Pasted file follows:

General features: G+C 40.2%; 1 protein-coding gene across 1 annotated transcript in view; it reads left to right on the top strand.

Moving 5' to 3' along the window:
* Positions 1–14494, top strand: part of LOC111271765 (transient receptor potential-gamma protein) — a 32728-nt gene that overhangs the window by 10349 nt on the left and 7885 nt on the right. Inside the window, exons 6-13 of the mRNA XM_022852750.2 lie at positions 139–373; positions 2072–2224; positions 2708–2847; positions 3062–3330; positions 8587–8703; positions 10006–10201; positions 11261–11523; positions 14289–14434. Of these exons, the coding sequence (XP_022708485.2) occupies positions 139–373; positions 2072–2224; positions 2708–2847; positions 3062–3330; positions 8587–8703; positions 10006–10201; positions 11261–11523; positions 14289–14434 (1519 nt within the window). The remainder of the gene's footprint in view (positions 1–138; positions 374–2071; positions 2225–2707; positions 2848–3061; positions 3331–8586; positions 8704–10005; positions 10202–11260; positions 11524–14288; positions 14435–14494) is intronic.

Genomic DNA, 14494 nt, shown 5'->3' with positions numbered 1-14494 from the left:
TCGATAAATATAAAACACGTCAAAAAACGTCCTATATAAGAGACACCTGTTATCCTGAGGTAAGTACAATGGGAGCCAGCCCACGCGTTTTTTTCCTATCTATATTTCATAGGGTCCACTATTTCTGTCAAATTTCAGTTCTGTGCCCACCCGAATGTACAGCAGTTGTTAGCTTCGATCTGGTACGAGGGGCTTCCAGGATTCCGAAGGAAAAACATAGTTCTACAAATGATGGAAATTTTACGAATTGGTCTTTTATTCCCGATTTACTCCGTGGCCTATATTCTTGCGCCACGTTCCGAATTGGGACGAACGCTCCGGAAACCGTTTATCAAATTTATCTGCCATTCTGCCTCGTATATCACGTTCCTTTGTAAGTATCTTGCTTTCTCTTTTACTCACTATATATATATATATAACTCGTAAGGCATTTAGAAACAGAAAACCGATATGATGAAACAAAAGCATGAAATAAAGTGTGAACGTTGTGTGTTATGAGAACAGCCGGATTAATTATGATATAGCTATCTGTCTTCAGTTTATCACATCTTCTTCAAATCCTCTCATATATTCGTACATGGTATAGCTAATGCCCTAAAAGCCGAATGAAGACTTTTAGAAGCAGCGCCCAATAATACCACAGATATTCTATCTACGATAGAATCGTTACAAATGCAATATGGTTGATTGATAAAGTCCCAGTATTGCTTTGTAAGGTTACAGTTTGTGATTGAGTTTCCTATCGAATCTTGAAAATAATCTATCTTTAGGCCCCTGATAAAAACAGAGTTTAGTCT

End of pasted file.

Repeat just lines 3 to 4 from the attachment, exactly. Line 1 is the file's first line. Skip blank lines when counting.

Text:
* Positions 1–14494, top strand: part of LOC111271765 (transient receptor potential-gamma protein) — a 32728-nt gene that overhangs the window by 10349 nt on the left and 7885 nt on the right. Inside the window, exons 6-13 of the mRNA XM_022852750.2 lie at positions 139–373; positions 2072–2224; positions 2708–2847; positions 3062–3330; positions 8587–8703; positions 10006–10201; positions 11261–11523; positions 14289–14434. Of these exons, the coding sequence (XP_022708485.2) occupies positions 139–373; positions 2072–2224; positions 2708–2847; positions 3062–3330; positions 8587–8703; positions 10006–10201; positions 11261–11523; positions 14289–14434 (1519 nt within the window). The remainder of the gene's footprint in view (positions 1–138; positions 374–2071; positions 2225–2707; positions 2848–3061; positions 3331–8586; positions 8704–10005; positions 10202–11260; positions 11524–14288; positions 14435–14494) is intronic.

Genomic DNA, 14494 nt, shown 5'->3' with positions numbered 1-14494 from the left: